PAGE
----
Taxpayers who are being investigated by HMRC for suspected tax fraud now have one less option under the Code of Practice 9 (COP9) procedure. Which makes it even more important for them to seek expert advice.
The COP9 always looked like a way for HM Revenue and Customs (HMRC) to give anyone it was investigating a fair chance to state their case and work with it to out right any wrongs.
Whether it was an investigation into income tax, VAT, inheritance tax, corporation tax, capital gains tax, national insurance or customs duties, HMRC would use COP9 to outline to anyone being investigated a range of options. It would write to the taxpayer, stating they are suspected of serious tax fraud and would enclose a booklet explaining the full COP9 procedure.
The procedure involved giving the person being investigated three clear choices:
Disclosure: A person could accept that they had committed tax fraud and say they wanted to co-operate with HMRC by entering into a Contractual Disclosure Facility (CDF) which involves them making a full disclosure of their tax fraud.
Denial: A person could deny any tax fraud but co-operate with the HMRC’s investigators.
Non co-operation: The person could deny tax fraud and not co-operate with HMRC.
The taxpayer under COP9 investigation was given 60 days to decide if they were prepared to enter into a CDF. If they did, HMRC would agree not to pursue a criminal tax investigation, preferring instead a civil monetary settlement.
As outlined above, the spirit of cooperation extended to a person under investigation being able to deny doing anything wrong and yet assist the HMRC’s investigators. That option, however, is now being taken off the table. You can no longer cooperate with the investigation while denying any wrongdoing.
This option did not guarantee anyone immunity from prosecution. But it did give someone who was genuinely surprised to be given a COP9 the chance to work with the HMRC to reach some sort of resolution acceptable to both parties. It was, in essence, the middle option: it had none of the acceptance of guilt of the disclosure option but it did involve working with HMRC, unlike the non-cooperation option.
Now it seems as if anyone facing a COP9 has a far starker choice to make in their dealings with HMRC. With penalties for tax fraud able to be as much as twice the amount of tax lost, the stakes are very high; especially when you consider that any admission of fraud – which is what the CDF is – can be a major handicap to an individual’s or a company’s ability to borrow large sums of money in the future. The COP9 has always been about weighing up the options and working out which course of action is the most appropriate.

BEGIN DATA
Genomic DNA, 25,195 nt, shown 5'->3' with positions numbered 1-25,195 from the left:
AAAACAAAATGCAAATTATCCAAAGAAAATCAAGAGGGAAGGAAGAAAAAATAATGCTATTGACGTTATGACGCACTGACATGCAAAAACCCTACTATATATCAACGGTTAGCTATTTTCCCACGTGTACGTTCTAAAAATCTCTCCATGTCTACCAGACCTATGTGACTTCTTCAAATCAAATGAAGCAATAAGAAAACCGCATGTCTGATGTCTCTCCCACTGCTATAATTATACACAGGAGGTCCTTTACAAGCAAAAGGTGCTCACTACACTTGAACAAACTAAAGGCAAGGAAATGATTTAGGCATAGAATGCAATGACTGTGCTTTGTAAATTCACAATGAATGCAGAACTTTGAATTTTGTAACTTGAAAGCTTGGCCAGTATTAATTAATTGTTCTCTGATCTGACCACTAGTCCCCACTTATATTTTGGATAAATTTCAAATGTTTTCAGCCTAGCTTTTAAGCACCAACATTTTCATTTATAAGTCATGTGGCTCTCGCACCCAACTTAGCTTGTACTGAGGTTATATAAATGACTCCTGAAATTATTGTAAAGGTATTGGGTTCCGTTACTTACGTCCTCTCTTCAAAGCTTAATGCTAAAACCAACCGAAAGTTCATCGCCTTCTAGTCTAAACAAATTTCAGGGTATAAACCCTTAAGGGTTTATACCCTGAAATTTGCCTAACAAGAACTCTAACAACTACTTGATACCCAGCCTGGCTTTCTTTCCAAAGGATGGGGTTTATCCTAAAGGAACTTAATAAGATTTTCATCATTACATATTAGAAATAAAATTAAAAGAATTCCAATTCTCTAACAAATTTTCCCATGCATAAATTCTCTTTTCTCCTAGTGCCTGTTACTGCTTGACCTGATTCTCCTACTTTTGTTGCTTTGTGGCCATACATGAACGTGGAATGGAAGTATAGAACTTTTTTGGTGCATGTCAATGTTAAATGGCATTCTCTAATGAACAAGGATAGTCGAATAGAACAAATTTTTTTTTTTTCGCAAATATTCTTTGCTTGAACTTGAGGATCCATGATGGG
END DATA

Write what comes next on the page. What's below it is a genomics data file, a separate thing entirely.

Entering into a CDF, for example, involves a taxpayer making an outline disclosure of the tax frauds and providing a certified statement that they have made a full, complete and accurate disclosure of all tax irregularities. This has to be supported by financial statements and other supporting evidence. Disclosure has to cover the full series of events, the amounts involved and the records available.
In the past, if a person chose the denial option, HMRC retained the right to investigate and possibly bring a criminal prosecution. But at least the person being investigated could cooperate and stood some chance of influencing the likelihood of a criminal investigation. With non-cooperation now the only option other than disclosure, anyone under investigation who denies wrongdoing will no longer be able to have any impact on the possibility of a prosecution. A taxpayer’s denial letter can be used as evidence against them and HMRC does not even have to notify them that a criminal tax investigation has begun.
It was always the case that whatever option a person facing a COP9 chose, they had to come to their decision after giving the matter detailed consideration and taking expert legal advice. Such a decision was not the sort of issue where anyone could go with their gut reaction, hope for the best or decide to try and “wing it’’ by outsmarting HMRC. With only two options now remaining, that decision has to be reached even more carefully. With no middle option, the decision is between two wildly differing choices.
It has to be remembered that if someone chooses non-cooperation, the HMRC can begin a criminal investigation into them immediately, obtain information about their financial affairs from third parties, raise tax assessments and charge much higher penalties than they would have done under the disclosure option. It is also possible that legal proceedings could be brought to secure a charge over the person’s assets.
If someone is the subject of a COP9 investigation, it tends to indicate that HMRC believes large amounts of tax have not been paid. The process involves the HMRC’s specialist investigators. It is not the type of situation that the HMRC leaves to its rookies. For that reason alone, expert legal advice has to be sought at the earliest possible point. Such advice will be required in order to conduct a full appraisal of your tax affairs and decide which of the two remaining COP9 options is appropriate. The HMRC’s COP9 booklet strongly recommends seeking specialist independent professional advice and such a recommendation is made for a reason: HMRC wants the process to be resolved in the most appropriate way. Making the wrong choice of option may mean more hassle for HMRC’s investigators but it is sure to be far more harmful to the person who makes that crucial error of judgement.
A person’s innocence or even their ignorance of their wrongdoing is no guarantee of a satisfactory COP9 outcome. They never were. With one less option to choose from, anyone facing a COP9 now has even less “wiggle room’’ than they did before. Anyone under such an investigation must only act after taking the best legal advice available.
The options may have been reduced but the importance of that decision certainly has not.